Amiga's new saviour: Bill McEwen

Summary:In rural Washington state, Amiga's latest rescue effort has set up shop. But can it finally pull the Amiga out of obscurity?

East of Seattle, at the foot of the Cascade Mountains, the Amiga computer system with half a million loyal followers has found its latest would-be saviour.

"This is about unification and creating something that developers can build upon," said Bill McEwen, the 37-year-old president and CEO of the newly formed Amiga, from his home set amongst 200-foot-tall trees of Maple Valley, Washington.

On Saturday at the Consumer Electronics Show, McEwen made his first announcement regarding the group's plans for the Amiga with a major partner.

Last week, McEwen and his Amino Development paid an undisclosed amount to Gateway for the Amiga trademark, technology and a license to the Amiga patents. While the amount of $5m (£3m) has been bandied about in press reports, the horse-riding Amiga chief said that figure misses the mark.

McEwen and his 16-employee startup plan to continue to develop and support the latest version of the Amiga OS. Currently, he estimates that the platform still has anywhere from 350,000 to 500,000 devoted users -- most of whom are in Europe, with Germany being the crown jewel. He has received thousands of emails from developers and users offering free code and technical assistance, he said.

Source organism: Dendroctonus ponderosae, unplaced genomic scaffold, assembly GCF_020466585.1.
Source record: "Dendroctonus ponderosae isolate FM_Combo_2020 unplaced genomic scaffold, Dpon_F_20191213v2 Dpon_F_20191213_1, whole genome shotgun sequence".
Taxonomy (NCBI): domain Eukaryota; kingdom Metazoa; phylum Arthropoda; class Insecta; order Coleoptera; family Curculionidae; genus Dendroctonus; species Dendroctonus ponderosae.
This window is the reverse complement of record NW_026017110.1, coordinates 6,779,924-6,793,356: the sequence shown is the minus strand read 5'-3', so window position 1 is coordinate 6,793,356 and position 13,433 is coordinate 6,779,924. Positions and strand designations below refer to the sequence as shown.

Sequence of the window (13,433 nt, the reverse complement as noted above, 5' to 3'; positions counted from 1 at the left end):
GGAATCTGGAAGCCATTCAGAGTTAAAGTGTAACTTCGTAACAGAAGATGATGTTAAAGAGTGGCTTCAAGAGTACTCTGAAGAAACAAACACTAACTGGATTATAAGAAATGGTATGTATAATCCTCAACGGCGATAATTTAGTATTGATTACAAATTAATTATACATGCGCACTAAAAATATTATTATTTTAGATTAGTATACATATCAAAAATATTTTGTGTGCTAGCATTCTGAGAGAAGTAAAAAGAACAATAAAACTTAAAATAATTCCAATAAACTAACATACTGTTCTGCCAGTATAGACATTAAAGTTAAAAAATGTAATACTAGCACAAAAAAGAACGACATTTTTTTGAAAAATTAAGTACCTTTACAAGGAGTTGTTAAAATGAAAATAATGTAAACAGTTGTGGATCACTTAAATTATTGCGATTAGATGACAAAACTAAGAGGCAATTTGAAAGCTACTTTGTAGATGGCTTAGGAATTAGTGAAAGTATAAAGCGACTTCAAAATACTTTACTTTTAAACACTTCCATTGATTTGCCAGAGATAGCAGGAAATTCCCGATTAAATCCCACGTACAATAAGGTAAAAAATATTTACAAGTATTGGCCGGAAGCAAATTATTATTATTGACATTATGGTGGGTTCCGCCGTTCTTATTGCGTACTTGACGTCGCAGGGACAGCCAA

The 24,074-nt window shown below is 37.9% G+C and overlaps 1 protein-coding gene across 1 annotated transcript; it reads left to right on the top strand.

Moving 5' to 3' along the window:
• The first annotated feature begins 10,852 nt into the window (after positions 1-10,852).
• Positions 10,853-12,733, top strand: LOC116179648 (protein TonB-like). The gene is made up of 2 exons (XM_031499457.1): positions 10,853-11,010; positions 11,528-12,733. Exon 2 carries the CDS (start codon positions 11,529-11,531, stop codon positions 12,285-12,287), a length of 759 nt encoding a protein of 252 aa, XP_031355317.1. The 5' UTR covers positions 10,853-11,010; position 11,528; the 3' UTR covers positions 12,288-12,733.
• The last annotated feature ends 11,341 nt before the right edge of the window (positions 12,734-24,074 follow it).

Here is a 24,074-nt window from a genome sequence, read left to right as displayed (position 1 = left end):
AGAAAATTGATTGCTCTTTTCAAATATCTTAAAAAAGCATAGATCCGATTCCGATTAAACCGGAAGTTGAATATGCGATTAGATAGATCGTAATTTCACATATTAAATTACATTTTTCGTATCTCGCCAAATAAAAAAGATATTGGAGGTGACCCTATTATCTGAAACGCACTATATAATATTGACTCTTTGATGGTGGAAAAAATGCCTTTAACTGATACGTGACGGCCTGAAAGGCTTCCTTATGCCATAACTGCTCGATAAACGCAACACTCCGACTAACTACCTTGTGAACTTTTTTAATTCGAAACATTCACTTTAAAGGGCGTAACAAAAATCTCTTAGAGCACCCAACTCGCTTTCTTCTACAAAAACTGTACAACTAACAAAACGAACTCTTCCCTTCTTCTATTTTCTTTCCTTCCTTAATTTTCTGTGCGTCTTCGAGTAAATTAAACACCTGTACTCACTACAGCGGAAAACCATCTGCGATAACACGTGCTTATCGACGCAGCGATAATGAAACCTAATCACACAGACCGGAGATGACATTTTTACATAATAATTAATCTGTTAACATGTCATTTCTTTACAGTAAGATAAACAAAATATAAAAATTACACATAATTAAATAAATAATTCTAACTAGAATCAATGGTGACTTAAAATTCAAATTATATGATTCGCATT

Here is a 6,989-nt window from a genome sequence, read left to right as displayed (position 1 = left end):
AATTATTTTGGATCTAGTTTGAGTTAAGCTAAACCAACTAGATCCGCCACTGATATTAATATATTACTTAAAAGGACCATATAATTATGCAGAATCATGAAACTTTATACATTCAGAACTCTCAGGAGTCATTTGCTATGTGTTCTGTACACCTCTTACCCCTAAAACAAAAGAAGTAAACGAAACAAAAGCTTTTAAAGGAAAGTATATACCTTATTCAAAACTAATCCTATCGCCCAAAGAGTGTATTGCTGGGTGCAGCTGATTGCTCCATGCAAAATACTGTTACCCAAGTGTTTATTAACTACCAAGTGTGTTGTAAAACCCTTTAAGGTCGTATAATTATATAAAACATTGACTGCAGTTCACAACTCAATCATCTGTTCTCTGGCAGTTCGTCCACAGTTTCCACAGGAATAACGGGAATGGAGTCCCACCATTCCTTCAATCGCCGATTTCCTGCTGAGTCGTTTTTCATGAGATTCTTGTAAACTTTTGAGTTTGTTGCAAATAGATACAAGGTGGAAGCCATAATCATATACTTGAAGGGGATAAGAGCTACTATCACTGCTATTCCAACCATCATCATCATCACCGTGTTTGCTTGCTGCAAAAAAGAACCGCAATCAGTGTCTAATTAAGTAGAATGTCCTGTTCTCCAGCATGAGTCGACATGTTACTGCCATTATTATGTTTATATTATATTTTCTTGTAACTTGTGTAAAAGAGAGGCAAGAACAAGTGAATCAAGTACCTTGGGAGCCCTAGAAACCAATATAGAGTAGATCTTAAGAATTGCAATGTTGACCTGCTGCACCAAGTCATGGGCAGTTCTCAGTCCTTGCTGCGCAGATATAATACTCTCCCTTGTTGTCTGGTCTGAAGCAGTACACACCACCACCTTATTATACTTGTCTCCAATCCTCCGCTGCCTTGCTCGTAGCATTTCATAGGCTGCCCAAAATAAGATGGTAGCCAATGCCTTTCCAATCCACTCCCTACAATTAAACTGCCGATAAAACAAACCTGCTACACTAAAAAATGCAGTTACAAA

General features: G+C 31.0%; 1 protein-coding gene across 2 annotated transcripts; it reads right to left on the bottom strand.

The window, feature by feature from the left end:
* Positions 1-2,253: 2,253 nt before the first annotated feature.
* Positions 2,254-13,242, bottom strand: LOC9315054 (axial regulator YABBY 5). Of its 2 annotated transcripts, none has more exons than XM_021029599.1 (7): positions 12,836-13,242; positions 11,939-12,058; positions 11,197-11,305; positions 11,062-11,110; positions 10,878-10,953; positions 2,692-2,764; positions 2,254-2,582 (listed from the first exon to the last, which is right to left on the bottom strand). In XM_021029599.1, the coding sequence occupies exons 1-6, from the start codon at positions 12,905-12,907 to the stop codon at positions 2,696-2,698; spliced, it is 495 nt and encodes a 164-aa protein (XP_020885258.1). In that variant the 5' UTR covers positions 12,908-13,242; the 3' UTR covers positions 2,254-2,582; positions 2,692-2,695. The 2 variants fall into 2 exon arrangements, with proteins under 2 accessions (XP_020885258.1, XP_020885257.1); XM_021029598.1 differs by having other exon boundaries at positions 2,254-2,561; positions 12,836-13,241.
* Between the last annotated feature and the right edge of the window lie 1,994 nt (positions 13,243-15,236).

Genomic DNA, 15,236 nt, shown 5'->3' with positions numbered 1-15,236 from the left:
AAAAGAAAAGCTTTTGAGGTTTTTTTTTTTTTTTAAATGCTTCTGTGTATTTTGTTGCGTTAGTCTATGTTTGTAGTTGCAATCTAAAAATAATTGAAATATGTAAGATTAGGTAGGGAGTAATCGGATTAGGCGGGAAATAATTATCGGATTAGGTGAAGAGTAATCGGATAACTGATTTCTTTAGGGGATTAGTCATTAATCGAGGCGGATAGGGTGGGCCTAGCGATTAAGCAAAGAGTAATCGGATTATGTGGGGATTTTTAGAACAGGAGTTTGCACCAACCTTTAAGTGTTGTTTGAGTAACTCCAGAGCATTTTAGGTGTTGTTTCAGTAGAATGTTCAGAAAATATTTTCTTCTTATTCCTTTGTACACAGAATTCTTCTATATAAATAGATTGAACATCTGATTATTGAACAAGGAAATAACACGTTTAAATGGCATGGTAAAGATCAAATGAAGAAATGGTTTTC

While McEwen's group has a broad strategy for the system, he stressed that users shouldn't expect a roadmap for the Amiga operating system anytime soon. "We want to parcel out our information a bit at a time. At this point, we want to avoid creating too-high expectations," he said.

He bought an Amiga in 1998, and hasn't gone back to other computers since. "My first response was the Amiga was dead," he said. "I was shocked to learn there were hundreds and hundreds of thousands of users out there."

In the future, McEwen plans to morph the Amiga operating system into what he believes it does best: Remove the technological confusion from a device aimed at enhancing creativity. That's something that Windows and even the Mac have done a poor job at, he argued. "The difference between our visions: We truly want to enable and empower the home and home business," said McEwen. "My vision is a scalable OS in the home."

McEwen also realises the Amiga has to carve out a niche for itself quickly. Most computers are powered by Windows, the Mac OS and Linux. Meanwhile, start-ups such as Be are targeting the emerging market for so-called information appliances. "We have no time at all to do this," he said. "That's what originally prompted me to buy Amiga -- Gateway was just taking too long."

Eschewing Silicon Valley, the company may move from Maple Valley to nearby Issaquah.

But for Amiga users, any home would be welcome.

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Topics: Tech Industry

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